Presented at the Conference on Practical Robotic Interstellar Flight, NY University, New York, NY Aug. 29-Sept. 1, 1994.

Laser-powered Interstellar Probe

Geoffrey A. Landis


NASA Lewis Research Center 302-1
21000 Brookpark Rd.,
Cleveland, OH 44135

Abstract

Propulsion of an interstellar probe by a laser-pushed lightsail has been proposed by Forward and others. A difficulty of this approach is that, while the specific impulse is effectively infinite, the energy efficiency is very low, and hence a lightsail requires extremely high power. Since the limiting factor in the construction of a laser-propelled interstellar probe is the amount of laser power required, it is useful to consider alternatives that increase the energy efficiency. An alternative is the laser-powered rocket, where the laser is converted into electrical energy, which is used to power an electric propulsion system.

The trade-off between a laser lightsail and a laser-electric propulsion depends on the mission velocity. The optimum energy efficiency occurs when the exhaust velocity is equal to 0.63 times the mission velocity, at which point the mass ratio of the vehicle is 4.92, independent of the mission velocity. For higher exhaust velocity, energy is wasted in the exhaust energy; for lower exhaust velocity, energy is wasted in accelerating propellant. For example, for a flyby probe with a velocity of 0.2c, the optimum exhaust velocity is .126c, corresponding to a specific impulse of about 3.8 million seconds. While this is out of the range of possibility of even nuclear rockets, it is possible to achieve such high exhaust velocities with ion engines.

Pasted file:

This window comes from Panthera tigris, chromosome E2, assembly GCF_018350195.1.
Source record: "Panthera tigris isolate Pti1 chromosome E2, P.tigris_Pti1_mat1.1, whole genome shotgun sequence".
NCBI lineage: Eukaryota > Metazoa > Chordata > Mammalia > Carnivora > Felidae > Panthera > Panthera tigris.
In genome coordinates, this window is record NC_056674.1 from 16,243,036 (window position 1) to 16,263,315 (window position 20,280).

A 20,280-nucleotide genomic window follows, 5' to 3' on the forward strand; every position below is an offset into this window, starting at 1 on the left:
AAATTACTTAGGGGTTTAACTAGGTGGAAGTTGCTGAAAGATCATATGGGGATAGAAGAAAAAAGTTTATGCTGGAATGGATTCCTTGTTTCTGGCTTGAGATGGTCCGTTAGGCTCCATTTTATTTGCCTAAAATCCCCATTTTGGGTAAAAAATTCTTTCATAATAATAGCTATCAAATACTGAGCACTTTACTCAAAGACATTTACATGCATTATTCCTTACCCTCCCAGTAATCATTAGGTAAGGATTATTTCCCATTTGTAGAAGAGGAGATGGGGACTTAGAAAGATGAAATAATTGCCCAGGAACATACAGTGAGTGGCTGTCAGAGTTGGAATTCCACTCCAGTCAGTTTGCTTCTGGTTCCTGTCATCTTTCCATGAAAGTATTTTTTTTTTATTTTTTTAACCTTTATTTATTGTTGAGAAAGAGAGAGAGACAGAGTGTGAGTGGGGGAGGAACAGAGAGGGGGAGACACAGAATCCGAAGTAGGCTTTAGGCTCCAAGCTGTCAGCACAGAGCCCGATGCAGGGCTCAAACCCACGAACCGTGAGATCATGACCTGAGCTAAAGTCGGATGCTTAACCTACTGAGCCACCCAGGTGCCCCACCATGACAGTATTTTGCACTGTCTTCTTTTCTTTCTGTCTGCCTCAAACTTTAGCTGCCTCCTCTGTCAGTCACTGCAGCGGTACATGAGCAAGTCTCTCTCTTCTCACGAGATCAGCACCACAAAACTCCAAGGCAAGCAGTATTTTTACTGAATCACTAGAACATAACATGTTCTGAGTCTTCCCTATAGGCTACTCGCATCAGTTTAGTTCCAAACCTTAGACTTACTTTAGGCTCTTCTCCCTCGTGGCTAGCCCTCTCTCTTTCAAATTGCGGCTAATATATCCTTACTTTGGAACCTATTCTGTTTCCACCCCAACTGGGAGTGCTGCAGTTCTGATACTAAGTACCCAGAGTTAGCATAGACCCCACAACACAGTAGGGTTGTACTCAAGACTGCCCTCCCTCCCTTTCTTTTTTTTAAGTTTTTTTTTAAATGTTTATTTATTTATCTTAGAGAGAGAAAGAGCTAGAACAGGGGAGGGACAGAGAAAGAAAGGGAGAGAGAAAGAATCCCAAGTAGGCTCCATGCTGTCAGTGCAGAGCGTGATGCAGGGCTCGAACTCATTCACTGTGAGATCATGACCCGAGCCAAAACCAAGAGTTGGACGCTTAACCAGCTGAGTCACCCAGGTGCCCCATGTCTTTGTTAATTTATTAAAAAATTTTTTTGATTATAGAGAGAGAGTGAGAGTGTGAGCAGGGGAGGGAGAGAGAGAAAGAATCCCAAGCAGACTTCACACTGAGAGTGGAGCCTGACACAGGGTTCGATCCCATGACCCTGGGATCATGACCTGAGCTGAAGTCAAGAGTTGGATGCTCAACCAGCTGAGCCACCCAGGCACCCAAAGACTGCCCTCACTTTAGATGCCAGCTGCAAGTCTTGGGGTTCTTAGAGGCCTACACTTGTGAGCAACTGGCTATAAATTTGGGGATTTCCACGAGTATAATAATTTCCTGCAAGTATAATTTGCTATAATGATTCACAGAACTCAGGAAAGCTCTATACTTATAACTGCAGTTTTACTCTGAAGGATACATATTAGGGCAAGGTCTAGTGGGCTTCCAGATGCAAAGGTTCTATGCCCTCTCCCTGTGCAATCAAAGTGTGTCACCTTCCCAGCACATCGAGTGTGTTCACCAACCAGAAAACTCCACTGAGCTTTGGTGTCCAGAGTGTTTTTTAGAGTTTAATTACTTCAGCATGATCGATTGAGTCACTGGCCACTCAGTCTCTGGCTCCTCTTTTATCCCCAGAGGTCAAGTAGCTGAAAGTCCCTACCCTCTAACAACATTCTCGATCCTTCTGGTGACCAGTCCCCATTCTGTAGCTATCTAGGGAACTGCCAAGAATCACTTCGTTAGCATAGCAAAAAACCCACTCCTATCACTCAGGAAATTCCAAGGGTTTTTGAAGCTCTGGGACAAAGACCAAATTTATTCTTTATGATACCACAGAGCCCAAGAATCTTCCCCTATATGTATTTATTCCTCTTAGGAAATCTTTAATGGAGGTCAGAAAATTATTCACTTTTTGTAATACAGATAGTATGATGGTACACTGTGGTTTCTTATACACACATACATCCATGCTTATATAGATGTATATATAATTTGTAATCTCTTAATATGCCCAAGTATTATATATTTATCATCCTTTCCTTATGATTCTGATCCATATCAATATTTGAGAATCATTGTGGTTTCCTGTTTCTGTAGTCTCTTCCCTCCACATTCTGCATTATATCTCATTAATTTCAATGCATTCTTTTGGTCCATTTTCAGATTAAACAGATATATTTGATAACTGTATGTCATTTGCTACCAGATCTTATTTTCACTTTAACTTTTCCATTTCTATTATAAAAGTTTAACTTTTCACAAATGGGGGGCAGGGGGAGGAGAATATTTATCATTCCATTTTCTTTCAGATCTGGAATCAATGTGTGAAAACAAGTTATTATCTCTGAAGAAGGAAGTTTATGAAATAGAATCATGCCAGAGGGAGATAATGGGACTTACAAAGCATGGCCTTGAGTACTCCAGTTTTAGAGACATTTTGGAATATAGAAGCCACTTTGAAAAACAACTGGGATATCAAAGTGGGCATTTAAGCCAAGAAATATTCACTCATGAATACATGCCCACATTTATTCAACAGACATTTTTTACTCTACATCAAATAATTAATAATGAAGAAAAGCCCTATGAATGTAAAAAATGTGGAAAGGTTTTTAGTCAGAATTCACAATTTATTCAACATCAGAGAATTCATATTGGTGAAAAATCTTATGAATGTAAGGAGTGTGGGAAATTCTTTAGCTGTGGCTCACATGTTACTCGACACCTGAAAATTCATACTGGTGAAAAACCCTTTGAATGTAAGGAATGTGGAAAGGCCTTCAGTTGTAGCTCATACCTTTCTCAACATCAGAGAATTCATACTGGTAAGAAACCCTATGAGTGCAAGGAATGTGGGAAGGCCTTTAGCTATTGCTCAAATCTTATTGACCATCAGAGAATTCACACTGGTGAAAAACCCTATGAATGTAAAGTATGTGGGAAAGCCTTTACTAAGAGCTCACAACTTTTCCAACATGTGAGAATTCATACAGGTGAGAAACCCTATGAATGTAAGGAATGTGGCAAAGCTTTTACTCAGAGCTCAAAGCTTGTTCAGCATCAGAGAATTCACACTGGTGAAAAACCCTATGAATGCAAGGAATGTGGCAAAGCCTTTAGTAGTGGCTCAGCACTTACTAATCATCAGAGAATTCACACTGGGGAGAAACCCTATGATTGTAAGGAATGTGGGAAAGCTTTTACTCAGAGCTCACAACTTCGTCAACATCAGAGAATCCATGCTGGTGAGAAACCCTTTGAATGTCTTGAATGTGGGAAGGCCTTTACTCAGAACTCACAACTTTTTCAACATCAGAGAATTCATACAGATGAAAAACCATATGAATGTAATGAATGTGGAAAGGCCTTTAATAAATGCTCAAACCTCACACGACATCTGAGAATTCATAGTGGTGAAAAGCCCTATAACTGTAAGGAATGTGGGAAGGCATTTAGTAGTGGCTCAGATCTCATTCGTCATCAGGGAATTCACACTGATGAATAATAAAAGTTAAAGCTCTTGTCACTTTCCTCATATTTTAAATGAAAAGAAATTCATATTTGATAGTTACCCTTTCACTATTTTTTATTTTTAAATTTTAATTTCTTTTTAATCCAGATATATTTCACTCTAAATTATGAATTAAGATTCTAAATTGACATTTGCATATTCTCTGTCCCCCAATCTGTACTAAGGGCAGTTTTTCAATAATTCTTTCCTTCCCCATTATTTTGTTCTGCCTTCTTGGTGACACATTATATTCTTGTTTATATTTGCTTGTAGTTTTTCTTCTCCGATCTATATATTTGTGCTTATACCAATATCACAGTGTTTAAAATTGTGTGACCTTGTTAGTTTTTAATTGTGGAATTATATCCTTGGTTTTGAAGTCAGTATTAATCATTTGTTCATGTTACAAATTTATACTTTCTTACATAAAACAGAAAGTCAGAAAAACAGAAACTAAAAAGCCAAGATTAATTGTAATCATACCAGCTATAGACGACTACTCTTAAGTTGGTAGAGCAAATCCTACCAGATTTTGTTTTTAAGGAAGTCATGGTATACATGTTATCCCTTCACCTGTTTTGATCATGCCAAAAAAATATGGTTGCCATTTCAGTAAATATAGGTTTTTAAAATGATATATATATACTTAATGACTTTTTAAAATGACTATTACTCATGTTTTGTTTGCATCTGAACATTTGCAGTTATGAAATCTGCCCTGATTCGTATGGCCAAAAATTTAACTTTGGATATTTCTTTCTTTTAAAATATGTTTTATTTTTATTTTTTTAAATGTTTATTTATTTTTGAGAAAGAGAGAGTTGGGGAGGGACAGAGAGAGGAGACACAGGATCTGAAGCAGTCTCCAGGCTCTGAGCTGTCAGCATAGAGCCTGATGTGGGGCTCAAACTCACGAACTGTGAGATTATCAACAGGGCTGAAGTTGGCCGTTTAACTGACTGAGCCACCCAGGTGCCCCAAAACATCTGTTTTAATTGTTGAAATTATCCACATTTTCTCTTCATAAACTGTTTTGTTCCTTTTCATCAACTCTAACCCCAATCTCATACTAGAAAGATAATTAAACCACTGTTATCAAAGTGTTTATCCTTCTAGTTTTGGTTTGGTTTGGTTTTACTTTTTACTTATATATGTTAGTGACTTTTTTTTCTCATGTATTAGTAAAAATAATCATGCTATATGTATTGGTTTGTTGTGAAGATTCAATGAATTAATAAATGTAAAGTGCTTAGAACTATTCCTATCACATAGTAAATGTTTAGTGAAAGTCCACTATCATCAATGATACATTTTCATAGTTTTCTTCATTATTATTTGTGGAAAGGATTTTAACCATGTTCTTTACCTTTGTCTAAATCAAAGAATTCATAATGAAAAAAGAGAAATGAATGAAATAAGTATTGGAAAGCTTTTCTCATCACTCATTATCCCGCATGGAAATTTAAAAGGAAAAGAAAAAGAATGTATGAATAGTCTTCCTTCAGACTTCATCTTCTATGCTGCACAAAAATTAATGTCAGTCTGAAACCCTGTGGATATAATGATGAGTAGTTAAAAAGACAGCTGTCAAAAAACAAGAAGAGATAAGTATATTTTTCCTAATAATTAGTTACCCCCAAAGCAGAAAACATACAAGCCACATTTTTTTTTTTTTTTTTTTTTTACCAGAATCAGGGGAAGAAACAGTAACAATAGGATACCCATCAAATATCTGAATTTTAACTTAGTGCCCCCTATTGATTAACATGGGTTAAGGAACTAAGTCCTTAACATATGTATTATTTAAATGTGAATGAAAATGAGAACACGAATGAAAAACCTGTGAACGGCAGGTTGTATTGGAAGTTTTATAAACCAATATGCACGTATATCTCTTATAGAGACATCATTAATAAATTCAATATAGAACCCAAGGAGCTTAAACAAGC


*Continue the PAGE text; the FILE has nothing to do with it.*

As an example mission, a probe at 0.2c to Alpha Centauri using a 15 GW laser is analyzed. Such a probe would return information well within the original experimenters' professional lifetimes.

As the mission velocity increases, specific impulse becomes more important, and the lightsail becomes more attractive. A lightsail increases in energy efficiency as the velocity increases, approaching an efficiency of 100% as the speed of light is approached. On the other hand, if it is desired that the probe stop at the target system, the efficiency of a lightsail in the braking mode is very low. Thus, the laser-electric system is favored for lower velocity missions (under roughly 0.5c), and for missions which require braking at the target. For higher velocity systems, staged propulsion, using a laser-electric engine for the initial acceleration and switching to laser-lightsail propulsion at high velocities, is optimum.

In the limit of extremely high specific impulse of the electric engine, the photon momentum can be comparable to rocket thrust. In this case, extremely high specific impulse can be achieved with energy efficiencies considerably better than that of a pure lightsail.

diagram of laser powered probe

Laser-propelled Interstellar Probe (schematic)
Fixed laser, at left, illuminates a light-weight solar array, shown here as a centrifugally-tensioned thin-film membrane supported by tension wires. Power from the array is fed to an ion engine.



Complete paper is not available.

The text portion of the presentation made at the conference can be found here.




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